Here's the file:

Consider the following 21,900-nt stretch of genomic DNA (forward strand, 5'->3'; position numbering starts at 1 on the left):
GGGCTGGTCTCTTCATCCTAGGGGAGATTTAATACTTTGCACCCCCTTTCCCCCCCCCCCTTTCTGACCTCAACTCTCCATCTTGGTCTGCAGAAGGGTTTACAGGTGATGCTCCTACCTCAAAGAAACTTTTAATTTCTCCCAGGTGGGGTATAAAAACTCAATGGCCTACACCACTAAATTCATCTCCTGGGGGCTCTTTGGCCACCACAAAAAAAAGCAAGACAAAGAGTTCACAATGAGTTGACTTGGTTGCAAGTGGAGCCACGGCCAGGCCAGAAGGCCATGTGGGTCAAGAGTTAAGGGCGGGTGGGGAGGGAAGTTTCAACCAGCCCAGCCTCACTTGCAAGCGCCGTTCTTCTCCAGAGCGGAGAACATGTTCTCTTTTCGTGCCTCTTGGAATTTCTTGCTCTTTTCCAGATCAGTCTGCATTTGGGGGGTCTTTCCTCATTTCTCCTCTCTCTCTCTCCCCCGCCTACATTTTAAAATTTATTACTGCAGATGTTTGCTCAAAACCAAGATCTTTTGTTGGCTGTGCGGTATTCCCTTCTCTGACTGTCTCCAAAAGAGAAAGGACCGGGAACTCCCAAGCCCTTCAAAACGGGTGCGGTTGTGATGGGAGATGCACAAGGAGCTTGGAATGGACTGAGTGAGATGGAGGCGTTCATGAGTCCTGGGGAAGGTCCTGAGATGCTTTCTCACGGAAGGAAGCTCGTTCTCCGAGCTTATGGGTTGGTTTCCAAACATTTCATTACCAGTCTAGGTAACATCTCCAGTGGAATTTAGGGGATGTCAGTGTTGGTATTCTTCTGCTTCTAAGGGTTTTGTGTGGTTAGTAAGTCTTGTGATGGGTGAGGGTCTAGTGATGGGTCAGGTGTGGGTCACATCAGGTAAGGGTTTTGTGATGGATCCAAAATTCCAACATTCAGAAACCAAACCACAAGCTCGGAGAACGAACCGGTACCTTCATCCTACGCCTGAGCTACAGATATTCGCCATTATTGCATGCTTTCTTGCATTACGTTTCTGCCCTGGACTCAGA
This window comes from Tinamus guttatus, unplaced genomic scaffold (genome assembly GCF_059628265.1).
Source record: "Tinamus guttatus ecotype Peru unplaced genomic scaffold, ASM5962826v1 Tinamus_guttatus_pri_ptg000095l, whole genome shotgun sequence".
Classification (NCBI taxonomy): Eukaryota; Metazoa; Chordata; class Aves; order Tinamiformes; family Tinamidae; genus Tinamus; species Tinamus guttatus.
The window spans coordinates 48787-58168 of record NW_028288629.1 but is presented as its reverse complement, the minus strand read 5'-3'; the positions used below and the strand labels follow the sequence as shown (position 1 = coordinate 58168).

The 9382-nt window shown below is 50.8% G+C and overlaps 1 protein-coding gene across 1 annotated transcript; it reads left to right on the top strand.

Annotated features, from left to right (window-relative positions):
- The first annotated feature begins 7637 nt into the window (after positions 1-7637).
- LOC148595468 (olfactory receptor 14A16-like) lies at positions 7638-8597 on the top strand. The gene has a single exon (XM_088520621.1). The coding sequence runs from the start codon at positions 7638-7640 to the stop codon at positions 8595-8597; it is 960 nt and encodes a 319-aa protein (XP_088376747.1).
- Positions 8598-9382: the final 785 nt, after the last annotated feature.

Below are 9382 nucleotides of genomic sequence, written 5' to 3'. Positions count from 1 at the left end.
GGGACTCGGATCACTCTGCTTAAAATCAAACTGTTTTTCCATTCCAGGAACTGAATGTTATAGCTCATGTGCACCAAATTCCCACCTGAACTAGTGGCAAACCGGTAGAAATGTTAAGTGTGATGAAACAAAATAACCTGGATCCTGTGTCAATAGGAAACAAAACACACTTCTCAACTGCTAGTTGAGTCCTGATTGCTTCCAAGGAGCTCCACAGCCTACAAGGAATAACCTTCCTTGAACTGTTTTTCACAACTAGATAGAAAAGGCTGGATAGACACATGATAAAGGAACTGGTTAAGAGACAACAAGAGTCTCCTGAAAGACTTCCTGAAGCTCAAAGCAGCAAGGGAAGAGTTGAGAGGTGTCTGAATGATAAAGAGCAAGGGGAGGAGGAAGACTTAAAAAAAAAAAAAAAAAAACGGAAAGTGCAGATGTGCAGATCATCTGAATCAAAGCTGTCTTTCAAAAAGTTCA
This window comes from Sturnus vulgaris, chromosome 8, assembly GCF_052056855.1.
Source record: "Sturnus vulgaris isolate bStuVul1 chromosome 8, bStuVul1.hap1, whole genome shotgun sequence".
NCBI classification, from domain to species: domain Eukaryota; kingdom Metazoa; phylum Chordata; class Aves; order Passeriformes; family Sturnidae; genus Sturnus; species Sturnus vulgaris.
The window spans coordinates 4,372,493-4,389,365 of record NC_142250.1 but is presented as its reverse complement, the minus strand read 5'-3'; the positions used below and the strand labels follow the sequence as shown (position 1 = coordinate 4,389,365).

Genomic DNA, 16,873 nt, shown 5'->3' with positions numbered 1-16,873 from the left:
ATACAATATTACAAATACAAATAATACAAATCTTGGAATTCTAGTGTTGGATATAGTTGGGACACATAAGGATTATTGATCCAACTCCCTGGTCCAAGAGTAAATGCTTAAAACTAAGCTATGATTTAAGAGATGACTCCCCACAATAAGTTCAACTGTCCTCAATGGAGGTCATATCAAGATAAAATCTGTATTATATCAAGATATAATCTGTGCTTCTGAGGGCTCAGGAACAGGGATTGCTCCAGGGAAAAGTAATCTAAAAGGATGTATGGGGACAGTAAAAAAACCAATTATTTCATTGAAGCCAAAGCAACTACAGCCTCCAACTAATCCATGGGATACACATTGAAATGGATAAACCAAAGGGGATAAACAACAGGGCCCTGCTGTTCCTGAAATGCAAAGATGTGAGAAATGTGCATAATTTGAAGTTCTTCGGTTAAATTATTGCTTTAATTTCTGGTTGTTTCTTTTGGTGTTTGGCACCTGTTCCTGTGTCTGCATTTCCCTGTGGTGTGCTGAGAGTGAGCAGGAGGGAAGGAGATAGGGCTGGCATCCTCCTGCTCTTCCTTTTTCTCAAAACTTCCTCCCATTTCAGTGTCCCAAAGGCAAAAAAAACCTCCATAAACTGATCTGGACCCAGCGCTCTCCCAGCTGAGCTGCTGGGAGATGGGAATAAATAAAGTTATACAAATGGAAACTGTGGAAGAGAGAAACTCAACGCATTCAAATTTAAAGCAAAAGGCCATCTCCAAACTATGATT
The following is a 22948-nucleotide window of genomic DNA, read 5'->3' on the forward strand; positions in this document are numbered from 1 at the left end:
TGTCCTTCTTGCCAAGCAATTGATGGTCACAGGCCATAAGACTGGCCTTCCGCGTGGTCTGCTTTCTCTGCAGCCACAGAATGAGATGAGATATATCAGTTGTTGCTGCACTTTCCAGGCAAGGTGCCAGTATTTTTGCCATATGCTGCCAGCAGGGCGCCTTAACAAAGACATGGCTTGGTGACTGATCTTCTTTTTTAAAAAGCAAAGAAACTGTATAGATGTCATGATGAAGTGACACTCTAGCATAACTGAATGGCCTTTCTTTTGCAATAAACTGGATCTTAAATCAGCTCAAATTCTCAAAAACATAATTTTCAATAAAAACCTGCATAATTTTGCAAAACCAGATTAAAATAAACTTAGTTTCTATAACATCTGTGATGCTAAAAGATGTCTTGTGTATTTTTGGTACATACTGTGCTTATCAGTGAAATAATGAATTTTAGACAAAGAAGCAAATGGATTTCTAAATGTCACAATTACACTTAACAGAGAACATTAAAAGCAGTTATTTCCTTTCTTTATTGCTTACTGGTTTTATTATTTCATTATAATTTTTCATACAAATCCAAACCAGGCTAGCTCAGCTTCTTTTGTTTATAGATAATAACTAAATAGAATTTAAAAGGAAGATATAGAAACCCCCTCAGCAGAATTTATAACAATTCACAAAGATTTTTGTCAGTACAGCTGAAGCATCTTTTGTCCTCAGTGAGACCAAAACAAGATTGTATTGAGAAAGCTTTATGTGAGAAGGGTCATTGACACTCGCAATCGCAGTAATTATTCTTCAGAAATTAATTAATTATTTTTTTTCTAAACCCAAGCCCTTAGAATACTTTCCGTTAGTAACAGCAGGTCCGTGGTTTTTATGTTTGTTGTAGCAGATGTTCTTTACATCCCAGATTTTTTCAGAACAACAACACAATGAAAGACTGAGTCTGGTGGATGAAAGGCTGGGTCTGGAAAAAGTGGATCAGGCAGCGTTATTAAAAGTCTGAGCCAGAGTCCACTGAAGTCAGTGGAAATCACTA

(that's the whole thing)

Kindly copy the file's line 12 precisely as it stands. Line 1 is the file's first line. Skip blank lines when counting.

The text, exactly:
Below are 9382 nucleotides of genomic sequence, written 5' to 3'. Positions count from 1 at the left end.